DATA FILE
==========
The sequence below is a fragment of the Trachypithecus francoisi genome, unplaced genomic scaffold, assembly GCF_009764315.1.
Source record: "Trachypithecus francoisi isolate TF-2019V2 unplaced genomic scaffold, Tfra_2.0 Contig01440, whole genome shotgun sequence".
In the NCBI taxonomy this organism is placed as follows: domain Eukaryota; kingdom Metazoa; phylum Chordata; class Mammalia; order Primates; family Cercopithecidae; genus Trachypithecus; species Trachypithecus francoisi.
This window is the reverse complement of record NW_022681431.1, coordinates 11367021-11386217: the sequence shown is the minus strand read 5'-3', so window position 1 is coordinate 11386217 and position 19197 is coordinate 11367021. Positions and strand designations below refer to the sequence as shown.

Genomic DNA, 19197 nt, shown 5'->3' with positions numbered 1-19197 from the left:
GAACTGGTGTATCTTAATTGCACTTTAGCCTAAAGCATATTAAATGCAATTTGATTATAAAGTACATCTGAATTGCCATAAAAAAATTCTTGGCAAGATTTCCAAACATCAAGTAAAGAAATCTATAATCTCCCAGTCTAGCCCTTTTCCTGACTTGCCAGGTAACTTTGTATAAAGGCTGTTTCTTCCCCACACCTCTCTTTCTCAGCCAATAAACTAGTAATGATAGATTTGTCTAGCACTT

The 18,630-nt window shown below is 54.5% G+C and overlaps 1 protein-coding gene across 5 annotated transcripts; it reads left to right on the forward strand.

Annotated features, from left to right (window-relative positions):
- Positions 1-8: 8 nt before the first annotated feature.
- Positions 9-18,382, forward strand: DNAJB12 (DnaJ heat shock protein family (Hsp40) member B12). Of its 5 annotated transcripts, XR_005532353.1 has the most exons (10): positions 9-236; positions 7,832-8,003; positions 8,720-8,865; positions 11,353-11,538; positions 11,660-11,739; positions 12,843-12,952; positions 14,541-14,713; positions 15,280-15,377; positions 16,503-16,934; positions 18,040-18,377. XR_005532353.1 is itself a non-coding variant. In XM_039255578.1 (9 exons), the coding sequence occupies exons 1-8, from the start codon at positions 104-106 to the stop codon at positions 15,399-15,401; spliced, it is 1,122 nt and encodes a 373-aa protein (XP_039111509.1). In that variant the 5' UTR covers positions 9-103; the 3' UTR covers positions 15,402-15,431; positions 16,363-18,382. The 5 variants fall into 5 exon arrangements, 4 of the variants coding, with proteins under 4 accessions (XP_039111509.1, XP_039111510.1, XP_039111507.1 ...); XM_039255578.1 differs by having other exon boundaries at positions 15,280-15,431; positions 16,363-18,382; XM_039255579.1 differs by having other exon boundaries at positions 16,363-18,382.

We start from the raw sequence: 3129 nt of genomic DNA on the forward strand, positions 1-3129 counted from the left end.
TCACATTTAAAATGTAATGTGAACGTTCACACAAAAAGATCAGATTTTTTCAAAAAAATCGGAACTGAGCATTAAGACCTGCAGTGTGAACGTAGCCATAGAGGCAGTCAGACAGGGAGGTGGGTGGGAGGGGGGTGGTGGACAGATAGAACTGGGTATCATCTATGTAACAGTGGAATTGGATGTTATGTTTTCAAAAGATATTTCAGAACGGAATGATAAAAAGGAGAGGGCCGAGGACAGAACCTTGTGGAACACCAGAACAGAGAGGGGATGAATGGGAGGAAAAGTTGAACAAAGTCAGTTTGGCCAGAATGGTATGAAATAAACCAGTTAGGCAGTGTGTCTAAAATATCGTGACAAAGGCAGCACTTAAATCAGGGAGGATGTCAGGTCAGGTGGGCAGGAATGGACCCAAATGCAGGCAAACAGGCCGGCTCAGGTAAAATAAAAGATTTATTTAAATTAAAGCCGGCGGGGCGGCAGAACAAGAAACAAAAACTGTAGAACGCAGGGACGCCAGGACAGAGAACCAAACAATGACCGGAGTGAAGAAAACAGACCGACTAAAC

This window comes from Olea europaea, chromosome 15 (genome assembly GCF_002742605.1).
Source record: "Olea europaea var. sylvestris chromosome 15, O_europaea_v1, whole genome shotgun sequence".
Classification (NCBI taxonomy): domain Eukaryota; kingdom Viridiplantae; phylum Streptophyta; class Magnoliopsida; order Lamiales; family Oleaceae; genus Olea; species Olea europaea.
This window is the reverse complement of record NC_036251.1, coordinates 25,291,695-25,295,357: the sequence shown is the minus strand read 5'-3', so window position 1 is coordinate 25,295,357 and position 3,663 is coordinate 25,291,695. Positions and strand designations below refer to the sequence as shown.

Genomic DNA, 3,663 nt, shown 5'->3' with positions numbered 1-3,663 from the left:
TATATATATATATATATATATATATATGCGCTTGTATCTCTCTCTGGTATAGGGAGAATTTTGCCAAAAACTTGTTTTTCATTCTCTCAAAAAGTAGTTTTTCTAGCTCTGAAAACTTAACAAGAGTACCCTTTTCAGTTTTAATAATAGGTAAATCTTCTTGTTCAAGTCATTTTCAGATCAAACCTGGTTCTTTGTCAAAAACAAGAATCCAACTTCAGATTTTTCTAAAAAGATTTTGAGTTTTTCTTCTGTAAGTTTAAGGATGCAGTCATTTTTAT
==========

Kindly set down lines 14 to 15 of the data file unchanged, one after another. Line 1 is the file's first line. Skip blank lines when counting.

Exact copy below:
Source record: "Olea europaea var. sylvestris chromosome 15, O_europaea_v1, whole genome shotgun sequence".
Classification (NCBI taxonomy): domain Eukaryota; kingdom Viridiplantae; phylum Streptophyta; class Magnoliopsida; order Lamiales; family Oleaceae; genus Olea; species Olea europaea.